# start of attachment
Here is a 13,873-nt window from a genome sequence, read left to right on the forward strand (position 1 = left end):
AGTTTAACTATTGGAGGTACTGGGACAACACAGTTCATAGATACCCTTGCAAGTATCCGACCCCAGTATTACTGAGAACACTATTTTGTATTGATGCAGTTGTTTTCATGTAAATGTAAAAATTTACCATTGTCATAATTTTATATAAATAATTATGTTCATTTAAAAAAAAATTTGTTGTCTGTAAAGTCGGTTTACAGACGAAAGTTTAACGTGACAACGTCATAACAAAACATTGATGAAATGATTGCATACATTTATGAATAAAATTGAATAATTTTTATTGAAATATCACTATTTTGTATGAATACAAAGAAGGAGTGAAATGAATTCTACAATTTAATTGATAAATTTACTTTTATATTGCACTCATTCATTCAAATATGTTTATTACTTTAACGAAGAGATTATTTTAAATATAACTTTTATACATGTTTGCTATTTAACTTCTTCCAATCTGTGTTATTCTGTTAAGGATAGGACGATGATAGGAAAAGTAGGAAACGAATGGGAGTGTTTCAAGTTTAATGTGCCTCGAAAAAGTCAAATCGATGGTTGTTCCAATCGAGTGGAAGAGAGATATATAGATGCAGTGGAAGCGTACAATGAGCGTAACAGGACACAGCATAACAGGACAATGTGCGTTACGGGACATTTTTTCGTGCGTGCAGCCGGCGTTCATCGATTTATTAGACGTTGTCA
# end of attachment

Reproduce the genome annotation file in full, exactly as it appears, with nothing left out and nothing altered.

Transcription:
Here is a 13,873-nt window from a genome sequence, read left to right on the forward strand (position 1 = left end):
AGTTTAACTATTGGAGGTACTGGGACAACACAGTTCATAGATACCCTTGCAAGTATCCGACCCCAGTATTACTGAGAACACTATTTTGTATTGATGCAGTTGTTTTCATGTAAATGTAAAAATTTACCATTGTCATAATTTTATATAAATAATTATGTTCATTTAAAAAAAAATTTGTTGTCTGTAAAGTCGGTTTACAGACGAAAGTTTAACGTGACAACGTCATAACAAAACATTGATGAAATGATTGCATACATTTATGAATAAAATTGAATAATTTTTATTGAAATATCACTATTTTGTATGAATACAAAGAAGGAGTGAAATGAATTCTACAATTTAATTGATAAATTTACTTTTATATTGCACTCATTCATTCAAATATGTTTATTACTTTAACGAAGAGATTATTTTAAATATAACTTTTATACATGTTTGCTATTTAACTTCTTCCAATCTGTGTTATTCTGTTAAGGATAGGACGATGATAGGAAAAGTAGGAAACGAATGGGAGTGTTTCAAGTTTAATGTGCCTCGAAAAAGTCAAATCGATGGTTGTTCCAATCGAGTGGAAGAGAGATATATAGATGCAGTGGAAGCGTACAATGAGCGTAACAGGACACAGCATAACAGGACAATGTGCGTTACGGGACATTTTTTCGTGCGTGCAGCCGGCGTTCATCGATTTATTAGACGTTGTCA